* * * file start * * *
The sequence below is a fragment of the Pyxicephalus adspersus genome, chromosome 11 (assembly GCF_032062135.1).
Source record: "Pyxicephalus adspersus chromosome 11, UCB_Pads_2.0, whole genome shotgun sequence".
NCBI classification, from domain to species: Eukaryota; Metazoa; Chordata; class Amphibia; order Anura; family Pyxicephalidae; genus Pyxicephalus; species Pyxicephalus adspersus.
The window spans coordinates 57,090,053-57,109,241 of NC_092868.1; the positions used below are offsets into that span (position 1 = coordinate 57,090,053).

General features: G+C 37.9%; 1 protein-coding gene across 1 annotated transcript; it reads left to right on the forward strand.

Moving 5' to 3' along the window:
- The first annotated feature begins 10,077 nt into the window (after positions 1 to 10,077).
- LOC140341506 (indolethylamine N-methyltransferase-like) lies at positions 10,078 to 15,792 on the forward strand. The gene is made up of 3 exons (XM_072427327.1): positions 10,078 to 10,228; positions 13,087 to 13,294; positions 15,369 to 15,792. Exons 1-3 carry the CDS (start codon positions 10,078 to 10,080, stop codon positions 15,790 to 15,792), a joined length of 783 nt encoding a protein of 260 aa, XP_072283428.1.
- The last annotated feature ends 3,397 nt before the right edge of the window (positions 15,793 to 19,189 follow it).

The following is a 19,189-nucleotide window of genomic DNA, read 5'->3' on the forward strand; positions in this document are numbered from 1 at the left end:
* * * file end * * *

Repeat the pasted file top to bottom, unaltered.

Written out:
The sequence below is a fragment of the Pyxicephalus adspersus genome, chromosome 11 (assembly GCF_032062135.1).
Source record: "Pyxicephalus adspersus chromosome 11, UCB_Pads_2.0, whole genome shotgun sequence".
NCBI classification, from domain to species: Eukaryota; Metazoa; Chordata; class Amphibia; order Anura; family Pyxicephalidae; genus Pyxicephalus; species Pyxicephalus adspersus.
The window spans coordinates 57,090,053-57,109,241 of NC_092868.1; the positions used below are offsets into that span (position 1 = coordinate 57,090,053).

General features: G+C 37.9%; 1 protein-coding gene across 1 annotated transcript; it reads left to right on the forward strand.

Moving 5' to 3' along the window:
- The first annotated feature begins 10,077 nt into the window (after positions 1 to 10,077).
- LOC140341506 (indolethylamine N-methyltransferase-like) lies at positions 10,078 to 15,792 on the forward strand. The gene is made up of 3 exons (XM_072427327.1): positions 10,078 to 10,228; positions 13,087 to 13,294; positions 15,369 to 15,792. Exons 1-3 carry the CDS (start codon positions 10,078 to 10,080, stop codon positions 15,790 to 15,792), a joined length of 783 nt encoding a protein of 260 aa, XP_072283428.1.
- The last annotated feature ends 3,397 nt before the right edge of the window (positions 15,793 to 19,189 follow it).

The following is a 19,189-nucleotide window of genomic DNA, read 5'->3' on the forward strand; positions in this document are numbered from 1 at the left end: